Friendships

Friends are precious. They are people you go to in times of trouble and with whom you have fun, go out or play sport. They provide company and support and help you get through the bad times. It is a well known fact that people who have no, or few, friends have poor mental health and are at higher risk of depression and suicide.

  Although people's needs are different, most people need at least one very close friend to share the ups and downs of each day. Sometimes this is provided by your family if you have never left home, but this tends not to be as rewarding as having a much loved life partner or a best friend, especially if you are in conflict with family members – as most people are at some stage.

  Some people need loads of friends about them to feel happy when others are satisfied with just a few and don't wish for more. Whichever category you fall into, if you have not got what you feel you need (rather than what other people think you need) you will feel lonely and unhappy.

 
Different types of friends
Some friends might be isolated friends that know no other friends of yours. Others might be part of a friendship network (such as school, college or work friends) that regularly meet and socialise with each other. Confidences tend to be safer with isolated friends - if you tell a secret to one person in your friendship network they may be equally friendly with the others and let them know. But when a crisis happens a network can come to the rescue very quickly and provide massive support.

  Friendships can also differ in what you do with your friends. Some friends only meet to talk, to play sport or to go shopping with. Others may value friendships of the opposite sex. Men may like to confide in a woman without fear of seeming less of a man for talking about his emotions. Women may like the company of men and the different perspective they have on life. Each may just enjoy being in the opposite sex's company for no definable reason. Then there are romantic relationships. Whether you are heterosexual, bisexual or homosexual, you have a need to find someone close and special in your life.

  Value all your friendships, old and new; isolated friends or those in networks; friends you see regularly (such as in work) and friends you rarely see (because of distance) and, most particularly, romantic friendships - but don't let these destroy existing friendships which often are more enduring. They can all provide something to fulfil your need to have friends. However, sometimes people have trouble with making and keeping friends. If this is you, read on.

Making friends
To make a friend, you have to be open to the possibility of friendship wherever you are (unless it is a dangerous place or activity). Have a warm smile ready to return if someone smiles at you, and be ready to be the one to smile first. Smile at people you pass in the street or who serve you (or whom you serve) in shops or restaurants, for example. Practise smiling in a mirror if you find this hard until it comes easily and naturally to you.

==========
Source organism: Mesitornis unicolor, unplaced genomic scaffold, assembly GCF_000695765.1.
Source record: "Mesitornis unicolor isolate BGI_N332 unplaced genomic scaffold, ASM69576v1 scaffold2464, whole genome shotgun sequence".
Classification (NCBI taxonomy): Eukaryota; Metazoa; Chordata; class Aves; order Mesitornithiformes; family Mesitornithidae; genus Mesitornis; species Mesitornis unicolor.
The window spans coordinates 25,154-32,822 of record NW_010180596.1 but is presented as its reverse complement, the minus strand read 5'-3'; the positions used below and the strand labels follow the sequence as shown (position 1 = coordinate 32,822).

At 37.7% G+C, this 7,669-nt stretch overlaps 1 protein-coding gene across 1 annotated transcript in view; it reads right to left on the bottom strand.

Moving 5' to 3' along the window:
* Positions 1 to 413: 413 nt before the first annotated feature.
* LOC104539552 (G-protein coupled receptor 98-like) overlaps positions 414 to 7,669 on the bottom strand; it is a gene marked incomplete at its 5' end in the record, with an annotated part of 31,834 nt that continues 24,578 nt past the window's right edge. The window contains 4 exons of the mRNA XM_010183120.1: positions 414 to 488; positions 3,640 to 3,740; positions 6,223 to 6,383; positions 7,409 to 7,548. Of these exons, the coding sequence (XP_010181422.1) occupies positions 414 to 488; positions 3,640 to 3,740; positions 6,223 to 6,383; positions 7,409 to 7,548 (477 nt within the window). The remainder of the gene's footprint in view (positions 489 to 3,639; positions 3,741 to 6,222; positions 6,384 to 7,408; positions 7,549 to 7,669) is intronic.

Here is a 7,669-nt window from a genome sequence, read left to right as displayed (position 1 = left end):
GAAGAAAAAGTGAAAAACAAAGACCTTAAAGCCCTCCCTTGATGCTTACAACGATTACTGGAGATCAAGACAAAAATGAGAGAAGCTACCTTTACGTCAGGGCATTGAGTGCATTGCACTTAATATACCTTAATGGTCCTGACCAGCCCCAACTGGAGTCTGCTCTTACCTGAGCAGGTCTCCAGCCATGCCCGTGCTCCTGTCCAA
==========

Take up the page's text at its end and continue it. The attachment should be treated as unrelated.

Be friendly in your approach to the people you work with. Don't be sour faced or behave grumpily. Show that you have a sense of humour (and if you don't, try to develop one by watching funny films and reading humorous books). Listening to what others say and how they say it (often much depends on the delivery of a comment or look), may help you learn what works and what doesn't work.

  Ensure your body language is friendly (no crossed arms or having your back to someone you are supposed to be talking to). Have what people call an 'open posture' (if you are sitting down, for example, you can stretch an arm along the back of a chair and have your legs uncrossed).

  Identify friendly people and watch how they behave. Straight copying probably won't work, as their style of friendliness may not suit you. But the more people you observe, the more likely you will see things that you feel comfortable trying out. Friendly people tend to be popular people. If you become friendlier, you will also be more likely to become more popular.

Pitfalls in making friends

Sometimes, people are in too much of a hurry to make a friend and give too much of themselves away at one go, or over a very short time. Friendships develop more naturally if you only give a little of yourself away each time you meet someone.

  Imagine you are an onion and, like an onion, you have several layers to peel away before you get to the heart. The outermost layer of you consists of information such as your name, age, where you live and work, how you spend your time and where you were brought up and whether you are single or with a partner, and basic information about your family. Even all of this first layer would be too much for you to impart at one sitting unless you were in the other person's company for long enough for them to give you similar information over the course of your conversation.

  You may not start giving information from your next layer for some time. But you mustn't leave it too long otherwise the other person will not know enough about you to know whether you have the potential for deeper friendship. They may be bored by your relationship as nothing more compelling other than basic personal information is ever discussed and you might be thought of as shallow. Examples of things to divulge in this second layer might be your views on politics and religion (although if they are strong, you should not voice them forcefully unless you are sure the other person holds similar views). It might also consist of a couple of embarrassing or unpleasant experiences, but nothing that touched you deeply. It can also include your tastes in food, drink, music, films, books and holiday destinations (if these haven't already been touched on).